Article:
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Why Women Are Not Made For Business | Economy

Based on data from LinkedIn, women are under-represented in six of the eight fastest growing professions of the future.

Present and future generations expect nothing less.

Business leadership

On average, only 55% of adult women are in the labour market, compare to 78% of men. And women only earn 60% of what men do for the same work, with half as much non-wage income.

Business leadership on closing gender gaps in employment and value chains is therefore critical. It is important not just for building inclusive workplaces that appeal to the workers. The most diverse companies are also those with better long-term performance.

The countries with the most women on boards tend to have quotas or policies to support

Unfairness of gender equality

Based on data from LinkedIn, women are under-represented in six of the eight fastest growing professions of the future.

while women make the majority in growing roles like people and culture, they form only 26% among those with data and AI, 15% among those with engineering skills and 12% among those with cloud computing skills. With the enormous demand for talent in these roles.

The new wave of HR technologies offers an opportunity to fix the biases of the past and embed greater gender equality as well as other forms of diversity.

Policy incentives and political role models

Today, 25% of the 35,127 global parliamentary seats are occupied by women and 21% of the 3,343 ministers globally are women. In addition, over the past 50 years, 68 of the 153 countries covered by the latest report have had a female head of state.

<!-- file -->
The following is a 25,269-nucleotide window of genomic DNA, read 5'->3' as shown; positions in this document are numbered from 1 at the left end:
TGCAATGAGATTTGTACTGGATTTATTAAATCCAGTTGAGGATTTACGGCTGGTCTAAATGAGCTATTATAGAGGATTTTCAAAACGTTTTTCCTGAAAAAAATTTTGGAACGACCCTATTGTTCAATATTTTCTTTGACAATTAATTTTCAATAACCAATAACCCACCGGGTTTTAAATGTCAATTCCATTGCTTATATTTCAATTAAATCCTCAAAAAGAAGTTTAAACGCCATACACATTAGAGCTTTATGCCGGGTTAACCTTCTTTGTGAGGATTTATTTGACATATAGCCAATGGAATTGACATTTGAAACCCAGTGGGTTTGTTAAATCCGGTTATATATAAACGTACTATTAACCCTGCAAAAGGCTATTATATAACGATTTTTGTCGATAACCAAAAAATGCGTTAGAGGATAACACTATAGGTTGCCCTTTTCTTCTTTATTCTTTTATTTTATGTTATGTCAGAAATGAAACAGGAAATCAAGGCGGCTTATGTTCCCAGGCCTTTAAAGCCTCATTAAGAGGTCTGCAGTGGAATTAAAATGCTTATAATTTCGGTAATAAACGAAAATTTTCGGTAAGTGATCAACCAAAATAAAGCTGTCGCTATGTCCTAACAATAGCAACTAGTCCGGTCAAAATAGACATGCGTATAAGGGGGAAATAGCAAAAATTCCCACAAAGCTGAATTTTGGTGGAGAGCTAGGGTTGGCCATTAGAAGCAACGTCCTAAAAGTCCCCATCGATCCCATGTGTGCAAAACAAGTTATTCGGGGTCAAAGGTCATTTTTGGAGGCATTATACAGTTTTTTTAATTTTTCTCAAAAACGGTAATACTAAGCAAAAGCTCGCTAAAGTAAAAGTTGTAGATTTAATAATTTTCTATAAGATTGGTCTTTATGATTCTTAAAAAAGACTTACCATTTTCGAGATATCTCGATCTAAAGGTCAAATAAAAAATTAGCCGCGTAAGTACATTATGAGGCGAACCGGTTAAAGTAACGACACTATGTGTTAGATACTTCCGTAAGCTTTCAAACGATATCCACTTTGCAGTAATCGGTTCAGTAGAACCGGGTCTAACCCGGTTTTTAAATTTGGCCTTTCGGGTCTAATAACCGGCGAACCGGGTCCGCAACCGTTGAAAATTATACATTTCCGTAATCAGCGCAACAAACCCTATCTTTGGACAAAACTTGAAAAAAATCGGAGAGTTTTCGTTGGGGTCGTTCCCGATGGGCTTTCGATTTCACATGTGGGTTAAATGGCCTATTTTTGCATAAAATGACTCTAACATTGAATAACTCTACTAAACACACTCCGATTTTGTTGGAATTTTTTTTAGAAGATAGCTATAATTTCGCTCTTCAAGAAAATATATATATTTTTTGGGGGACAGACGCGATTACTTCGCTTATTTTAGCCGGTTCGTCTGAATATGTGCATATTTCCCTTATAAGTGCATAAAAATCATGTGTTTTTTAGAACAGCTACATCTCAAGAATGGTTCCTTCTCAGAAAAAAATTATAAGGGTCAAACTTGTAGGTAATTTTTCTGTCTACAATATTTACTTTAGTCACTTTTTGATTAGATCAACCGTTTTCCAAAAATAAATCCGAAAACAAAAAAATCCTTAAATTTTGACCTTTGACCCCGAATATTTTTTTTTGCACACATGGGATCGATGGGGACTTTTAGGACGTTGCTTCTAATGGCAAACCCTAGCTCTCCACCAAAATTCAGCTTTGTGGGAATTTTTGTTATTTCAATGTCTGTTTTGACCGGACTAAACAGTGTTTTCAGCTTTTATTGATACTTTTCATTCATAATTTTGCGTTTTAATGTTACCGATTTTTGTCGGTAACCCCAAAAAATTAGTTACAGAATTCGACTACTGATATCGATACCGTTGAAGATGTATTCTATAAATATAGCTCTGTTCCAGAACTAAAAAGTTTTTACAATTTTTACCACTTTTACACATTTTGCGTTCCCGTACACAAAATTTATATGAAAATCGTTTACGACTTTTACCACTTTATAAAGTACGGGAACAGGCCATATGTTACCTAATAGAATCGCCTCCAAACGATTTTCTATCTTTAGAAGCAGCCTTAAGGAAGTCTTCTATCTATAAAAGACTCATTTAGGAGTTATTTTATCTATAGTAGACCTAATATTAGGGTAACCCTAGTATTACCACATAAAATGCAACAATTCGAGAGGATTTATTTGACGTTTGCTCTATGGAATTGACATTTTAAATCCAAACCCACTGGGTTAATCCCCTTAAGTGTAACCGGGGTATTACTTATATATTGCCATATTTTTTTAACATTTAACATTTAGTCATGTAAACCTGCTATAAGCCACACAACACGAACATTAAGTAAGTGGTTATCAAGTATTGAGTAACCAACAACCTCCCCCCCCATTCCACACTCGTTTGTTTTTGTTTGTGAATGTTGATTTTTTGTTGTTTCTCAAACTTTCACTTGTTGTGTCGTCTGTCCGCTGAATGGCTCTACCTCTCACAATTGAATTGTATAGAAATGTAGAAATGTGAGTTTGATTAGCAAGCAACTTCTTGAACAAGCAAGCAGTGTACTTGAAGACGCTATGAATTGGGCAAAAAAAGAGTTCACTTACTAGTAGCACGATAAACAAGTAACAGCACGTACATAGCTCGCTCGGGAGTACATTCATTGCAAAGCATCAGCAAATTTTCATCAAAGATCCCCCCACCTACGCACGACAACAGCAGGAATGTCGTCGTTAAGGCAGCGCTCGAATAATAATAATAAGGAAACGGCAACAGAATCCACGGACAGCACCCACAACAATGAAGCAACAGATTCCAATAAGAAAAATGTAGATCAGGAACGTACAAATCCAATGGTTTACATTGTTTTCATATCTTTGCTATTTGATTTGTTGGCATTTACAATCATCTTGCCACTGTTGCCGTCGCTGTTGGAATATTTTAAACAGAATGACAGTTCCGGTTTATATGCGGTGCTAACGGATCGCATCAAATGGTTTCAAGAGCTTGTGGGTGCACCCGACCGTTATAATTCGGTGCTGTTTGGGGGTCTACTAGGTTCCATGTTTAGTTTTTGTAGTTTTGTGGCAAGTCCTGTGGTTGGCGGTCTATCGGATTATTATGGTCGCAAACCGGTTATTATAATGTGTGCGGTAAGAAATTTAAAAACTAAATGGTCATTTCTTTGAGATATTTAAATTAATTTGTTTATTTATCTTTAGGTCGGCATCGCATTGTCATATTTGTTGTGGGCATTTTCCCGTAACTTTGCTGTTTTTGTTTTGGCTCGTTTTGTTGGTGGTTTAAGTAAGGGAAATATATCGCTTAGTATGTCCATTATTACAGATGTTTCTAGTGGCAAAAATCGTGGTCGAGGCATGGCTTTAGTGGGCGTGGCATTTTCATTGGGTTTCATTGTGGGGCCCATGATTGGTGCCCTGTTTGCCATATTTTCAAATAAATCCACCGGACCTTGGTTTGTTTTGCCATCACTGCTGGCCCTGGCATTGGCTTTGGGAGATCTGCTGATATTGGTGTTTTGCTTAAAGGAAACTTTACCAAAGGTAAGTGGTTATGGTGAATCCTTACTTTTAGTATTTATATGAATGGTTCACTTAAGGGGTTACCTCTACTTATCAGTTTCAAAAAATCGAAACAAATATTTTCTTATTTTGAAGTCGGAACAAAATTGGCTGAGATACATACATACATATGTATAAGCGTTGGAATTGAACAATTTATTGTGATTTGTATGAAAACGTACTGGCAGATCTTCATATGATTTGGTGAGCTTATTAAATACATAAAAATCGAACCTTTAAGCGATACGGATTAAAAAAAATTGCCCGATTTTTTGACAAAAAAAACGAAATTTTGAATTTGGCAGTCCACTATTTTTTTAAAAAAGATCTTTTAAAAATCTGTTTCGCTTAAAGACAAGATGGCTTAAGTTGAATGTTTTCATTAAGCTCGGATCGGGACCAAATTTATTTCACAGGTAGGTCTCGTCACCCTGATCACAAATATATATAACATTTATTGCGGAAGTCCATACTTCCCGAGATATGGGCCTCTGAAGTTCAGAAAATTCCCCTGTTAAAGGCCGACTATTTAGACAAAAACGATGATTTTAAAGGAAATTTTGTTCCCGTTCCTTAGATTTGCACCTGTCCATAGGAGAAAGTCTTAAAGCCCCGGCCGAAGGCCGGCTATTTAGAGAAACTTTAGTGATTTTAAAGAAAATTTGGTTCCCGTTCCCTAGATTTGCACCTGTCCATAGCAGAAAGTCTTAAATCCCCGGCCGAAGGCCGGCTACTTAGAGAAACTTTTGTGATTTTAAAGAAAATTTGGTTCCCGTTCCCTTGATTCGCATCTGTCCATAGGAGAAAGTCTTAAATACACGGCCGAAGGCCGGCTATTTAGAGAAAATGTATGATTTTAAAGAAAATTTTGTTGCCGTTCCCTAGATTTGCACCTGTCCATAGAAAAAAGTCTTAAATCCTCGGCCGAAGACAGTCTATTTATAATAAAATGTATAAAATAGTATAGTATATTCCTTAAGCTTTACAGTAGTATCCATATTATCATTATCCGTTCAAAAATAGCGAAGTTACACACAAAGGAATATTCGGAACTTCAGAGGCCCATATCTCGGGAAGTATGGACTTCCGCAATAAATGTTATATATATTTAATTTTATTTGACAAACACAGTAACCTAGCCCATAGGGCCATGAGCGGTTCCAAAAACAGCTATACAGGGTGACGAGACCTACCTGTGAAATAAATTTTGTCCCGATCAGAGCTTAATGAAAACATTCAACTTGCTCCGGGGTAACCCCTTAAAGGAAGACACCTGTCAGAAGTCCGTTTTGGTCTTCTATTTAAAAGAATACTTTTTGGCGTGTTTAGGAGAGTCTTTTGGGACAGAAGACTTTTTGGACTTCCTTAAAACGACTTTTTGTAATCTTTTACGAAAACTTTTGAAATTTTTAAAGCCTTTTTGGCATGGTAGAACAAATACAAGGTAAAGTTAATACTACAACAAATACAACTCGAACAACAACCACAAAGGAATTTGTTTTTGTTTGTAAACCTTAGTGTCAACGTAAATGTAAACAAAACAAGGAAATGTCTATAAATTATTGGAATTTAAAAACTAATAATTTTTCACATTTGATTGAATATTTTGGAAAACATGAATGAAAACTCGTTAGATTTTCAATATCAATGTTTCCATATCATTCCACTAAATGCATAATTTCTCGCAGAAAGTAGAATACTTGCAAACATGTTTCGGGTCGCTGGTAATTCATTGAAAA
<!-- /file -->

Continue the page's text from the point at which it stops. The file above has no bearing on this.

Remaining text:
As more women reach visible positions of power, it creates a virtuous cycle, normalising the association of women and leadership for future generations.

25% of parliamentary seats worldwide are occupied by women

There’s been a growing role for policy making and incentives when it comes to embedding equality. These can range from quotas and targets to wage equality legislation to parental leave policy to building a care economy infrastructure – but it has become clear policy incentives are among the most important tools available to address economic gender gaps.

We need to look ahead to the jobs of the future

Walking the talk at the World Economic Forum

None of this is possible without leadership from business and government. At the World Economic Forum, in addition to providing comprehensive data and a “yardstick” for measuring gender gaps, we are committed to three areas of action in 2020 and beyond:



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These actions are not silver bullets. However, they are critical for accelerating progress to parity. Without the equal inclusion of half of the world’s talent, we will not be able to deliver on the promise of the Fourth Industrial Revolution for all of society, grow our economies for greater shared prosperity or achieve the UN Sustainable Development Goals.

In 2020s, building fairer and more inclusive economies must be the goal of global, national and industry leaders.

Why Women Are Not Made For Business | Economy
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